1. We need to be shocked and appalled that there is such terrible content online that degrades women, destroys the innocence of children, and provides great sexual temptation to men and women alike. We should be outraged that children (and others) are abused and exploited for the entertainment or titillation of others. This is our biggest problem – not the infringement of civil rights (such as the ability to view whatever I want online). Democracy isn’t a free ticket to do whatever I want – it’s about electing officials who will enforce the laws of the land according to the needs and general well-being of society as a whole.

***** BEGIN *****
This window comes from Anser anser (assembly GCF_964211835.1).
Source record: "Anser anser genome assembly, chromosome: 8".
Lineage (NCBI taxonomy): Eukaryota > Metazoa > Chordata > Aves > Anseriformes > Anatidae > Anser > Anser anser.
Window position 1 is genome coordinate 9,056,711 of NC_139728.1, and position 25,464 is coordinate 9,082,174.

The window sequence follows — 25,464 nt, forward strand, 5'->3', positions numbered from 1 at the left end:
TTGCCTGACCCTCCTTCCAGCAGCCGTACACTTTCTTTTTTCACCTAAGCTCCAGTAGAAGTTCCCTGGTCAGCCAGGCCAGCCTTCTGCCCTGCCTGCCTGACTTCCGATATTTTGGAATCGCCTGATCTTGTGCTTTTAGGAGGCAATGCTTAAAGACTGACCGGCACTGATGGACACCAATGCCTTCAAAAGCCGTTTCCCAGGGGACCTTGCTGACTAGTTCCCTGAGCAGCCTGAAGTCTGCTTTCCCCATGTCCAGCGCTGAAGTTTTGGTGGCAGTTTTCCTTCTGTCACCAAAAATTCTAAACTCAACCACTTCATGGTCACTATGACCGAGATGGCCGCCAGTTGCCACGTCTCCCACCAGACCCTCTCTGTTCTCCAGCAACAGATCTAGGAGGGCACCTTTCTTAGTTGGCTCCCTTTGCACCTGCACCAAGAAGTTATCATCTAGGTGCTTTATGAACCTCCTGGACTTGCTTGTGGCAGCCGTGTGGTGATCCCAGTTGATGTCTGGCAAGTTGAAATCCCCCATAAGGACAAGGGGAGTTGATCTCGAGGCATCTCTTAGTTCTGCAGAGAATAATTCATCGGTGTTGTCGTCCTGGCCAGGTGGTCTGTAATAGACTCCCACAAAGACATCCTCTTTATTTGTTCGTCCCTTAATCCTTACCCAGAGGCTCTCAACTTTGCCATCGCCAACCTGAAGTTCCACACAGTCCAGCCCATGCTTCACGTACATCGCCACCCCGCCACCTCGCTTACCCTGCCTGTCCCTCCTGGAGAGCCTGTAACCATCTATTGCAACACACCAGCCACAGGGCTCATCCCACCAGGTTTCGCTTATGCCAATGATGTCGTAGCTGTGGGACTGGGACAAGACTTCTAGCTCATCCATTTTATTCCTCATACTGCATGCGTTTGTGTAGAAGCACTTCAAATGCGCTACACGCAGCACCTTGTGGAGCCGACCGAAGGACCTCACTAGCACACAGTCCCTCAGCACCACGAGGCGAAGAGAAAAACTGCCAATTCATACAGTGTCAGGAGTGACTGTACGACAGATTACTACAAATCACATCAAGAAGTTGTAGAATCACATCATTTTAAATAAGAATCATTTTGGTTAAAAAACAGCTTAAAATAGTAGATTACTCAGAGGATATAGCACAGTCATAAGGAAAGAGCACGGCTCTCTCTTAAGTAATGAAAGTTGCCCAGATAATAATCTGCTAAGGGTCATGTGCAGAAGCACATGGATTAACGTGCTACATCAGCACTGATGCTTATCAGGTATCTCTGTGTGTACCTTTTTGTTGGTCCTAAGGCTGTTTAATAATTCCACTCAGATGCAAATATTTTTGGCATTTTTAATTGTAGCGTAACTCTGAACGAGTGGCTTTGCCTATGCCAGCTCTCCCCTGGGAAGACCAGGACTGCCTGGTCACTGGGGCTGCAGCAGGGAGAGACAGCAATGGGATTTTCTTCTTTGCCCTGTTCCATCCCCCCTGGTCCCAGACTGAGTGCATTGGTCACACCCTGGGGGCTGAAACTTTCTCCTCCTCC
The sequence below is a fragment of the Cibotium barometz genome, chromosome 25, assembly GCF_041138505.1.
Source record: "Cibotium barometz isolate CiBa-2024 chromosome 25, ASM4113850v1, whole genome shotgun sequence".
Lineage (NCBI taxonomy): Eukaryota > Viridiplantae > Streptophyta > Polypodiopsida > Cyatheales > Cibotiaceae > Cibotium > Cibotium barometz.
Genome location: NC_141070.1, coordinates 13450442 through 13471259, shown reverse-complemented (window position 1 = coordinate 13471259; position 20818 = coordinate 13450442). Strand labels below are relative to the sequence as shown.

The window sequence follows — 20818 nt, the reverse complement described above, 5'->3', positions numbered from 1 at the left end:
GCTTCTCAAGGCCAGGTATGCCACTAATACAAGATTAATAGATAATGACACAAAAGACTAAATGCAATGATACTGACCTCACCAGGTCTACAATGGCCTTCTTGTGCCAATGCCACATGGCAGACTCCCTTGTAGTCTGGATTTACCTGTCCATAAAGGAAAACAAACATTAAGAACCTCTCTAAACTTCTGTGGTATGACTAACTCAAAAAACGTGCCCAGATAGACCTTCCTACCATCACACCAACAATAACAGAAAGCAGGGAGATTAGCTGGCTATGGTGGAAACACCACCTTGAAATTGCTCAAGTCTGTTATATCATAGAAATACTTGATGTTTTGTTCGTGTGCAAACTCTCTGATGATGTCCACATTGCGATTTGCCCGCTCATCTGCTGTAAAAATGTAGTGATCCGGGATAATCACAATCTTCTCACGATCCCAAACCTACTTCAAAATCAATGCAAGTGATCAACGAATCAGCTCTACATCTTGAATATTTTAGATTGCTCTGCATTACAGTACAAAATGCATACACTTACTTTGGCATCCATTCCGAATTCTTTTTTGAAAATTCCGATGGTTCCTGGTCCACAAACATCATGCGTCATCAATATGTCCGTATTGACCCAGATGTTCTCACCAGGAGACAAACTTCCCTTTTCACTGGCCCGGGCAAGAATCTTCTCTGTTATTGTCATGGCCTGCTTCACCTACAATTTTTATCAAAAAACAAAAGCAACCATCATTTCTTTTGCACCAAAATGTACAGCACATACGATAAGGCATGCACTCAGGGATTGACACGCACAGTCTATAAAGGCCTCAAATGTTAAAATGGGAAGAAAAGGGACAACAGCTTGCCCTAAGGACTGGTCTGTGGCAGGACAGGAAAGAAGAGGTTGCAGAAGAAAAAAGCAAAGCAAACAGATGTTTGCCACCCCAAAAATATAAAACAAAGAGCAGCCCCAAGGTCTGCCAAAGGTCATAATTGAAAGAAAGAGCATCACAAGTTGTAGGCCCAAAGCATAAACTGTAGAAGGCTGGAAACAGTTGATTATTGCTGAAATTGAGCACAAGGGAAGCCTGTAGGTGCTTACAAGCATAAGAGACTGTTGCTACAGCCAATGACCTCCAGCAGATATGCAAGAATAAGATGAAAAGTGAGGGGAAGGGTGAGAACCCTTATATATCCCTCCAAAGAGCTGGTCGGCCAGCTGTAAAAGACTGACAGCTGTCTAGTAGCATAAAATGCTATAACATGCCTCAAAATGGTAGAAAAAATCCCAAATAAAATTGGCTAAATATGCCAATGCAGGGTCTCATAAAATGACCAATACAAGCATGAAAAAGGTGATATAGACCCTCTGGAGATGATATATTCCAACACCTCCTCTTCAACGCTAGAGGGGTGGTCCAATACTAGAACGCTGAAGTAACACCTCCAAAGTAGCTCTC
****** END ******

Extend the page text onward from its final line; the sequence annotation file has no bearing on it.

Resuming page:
2. The anti-filter proponents are right – it is parents and not the government that should be responsible for protecting our children from inappropriate online content (the government should go after the idiots who are creating this material). Parents should know what their children are looking at online. They should install a filter on their home computers. They should put the computer in a ‘public’ place – e.g. the lounge room where there will always be other people around. But not all parents do. And internet is now as readily accessible on mobile phones as it is on the home computer. So unless good parenting is mandated, and phones can adopt suitable filtering, the danger for our children will still be very real and easy accessible. On the ABC News website, Mark Newton says to supporters of the government’s filter – “after spending 30 years proving that our nation can successfully raise children in an environment of ubiquitous access to uncensored online services, are you able to explain how profoundly Australian parents must have failed to justify this radical proposal?” In response, I would suggest that this proposal does not imply that every parent has failed, or that parents aren’t doing their best to protect their children – many are. However (to use a very different analogy), every person doesn’t need to commit a crime to prove that gaols are necessary. Some measures are necessary to protect the vulnerable who aren’t being protected by those who should protect them.